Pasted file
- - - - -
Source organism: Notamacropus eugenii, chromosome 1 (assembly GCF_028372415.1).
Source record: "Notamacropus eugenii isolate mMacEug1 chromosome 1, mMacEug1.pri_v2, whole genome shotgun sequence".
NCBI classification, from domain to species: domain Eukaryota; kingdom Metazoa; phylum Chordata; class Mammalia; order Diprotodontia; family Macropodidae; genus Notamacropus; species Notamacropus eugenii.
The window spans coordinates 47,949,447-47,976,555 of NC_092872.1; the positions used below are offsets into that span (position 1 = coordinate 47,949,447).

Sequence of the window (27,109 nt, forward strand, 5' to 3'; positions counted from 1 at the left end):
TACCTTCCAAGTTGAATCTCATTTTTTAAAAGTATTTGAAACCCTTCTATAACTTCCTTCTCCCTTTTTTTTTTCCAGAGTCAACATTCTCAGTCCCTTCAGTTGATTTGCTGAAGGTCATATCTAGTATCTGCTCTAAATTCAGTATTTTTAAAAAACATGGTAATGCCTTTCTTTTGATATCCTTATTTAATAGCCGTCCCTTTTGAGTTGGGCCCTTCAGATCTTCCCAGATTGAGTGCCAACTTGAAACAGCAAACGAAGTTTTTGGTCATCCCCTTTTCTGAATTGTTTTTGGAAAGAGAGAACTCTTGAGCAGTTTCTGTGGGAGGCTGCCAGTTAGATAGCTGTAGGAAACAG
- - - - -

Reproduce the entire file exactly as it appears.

Source organism: Notamacropus eugenii, chromosome 1 (assembly GCF_028372415.1).
Source record: "Notamacropus eugenii isolate mMacEug1 chromosome 1, mMacEug1.pri_v2, whole genome shotgun sequence".
NCBI classification, from domain to species: domain Eukaryota; kingdom Metazoa; phylum Chordata; class Mammalia; order Diprotodontia; family Macropodidae; genus Notamacropus; species Notamacropus eugenii.
The window spans coordinates 47,949,447-47,976,555 of NC_092872.1; the positions used below are offsets into that span (position 1 = coordinate 47,949,447).

Sequence of the window (27,109 nt, forward strand, 5' to 3'; positions counted from 1 at the left end):
TACCTTCCAAGTTGAATCTCATTTTTTAAAAGTATTTGAAACCCTTCTATAACTTCCTTCTCCCTTTTTTTTTTCCAGAGTCAACATTCTCAGTCCCTTCAGTTGATTTGCTGAAGGTCATATCTAGTATCTGCTCTAAATTCAGTATTTTTAAAAAACATGGTAATGCCTTTCTTTTGATATCCTTATTTAATAGCCGTCCCTTTTGAGTTGGGCCCTTCAGATCTTCCCAGATTGAGTGCCAACTTGAAACAGCAAACGAAGTTTTTGGTCATCCCCTTTTCTGAATTGTTTTTGGAAAGAGAGAACTCTTGAGCAGTTTCTGTGGGAGGCTGCCAGTTAGATAGCTGTAGGAAACAG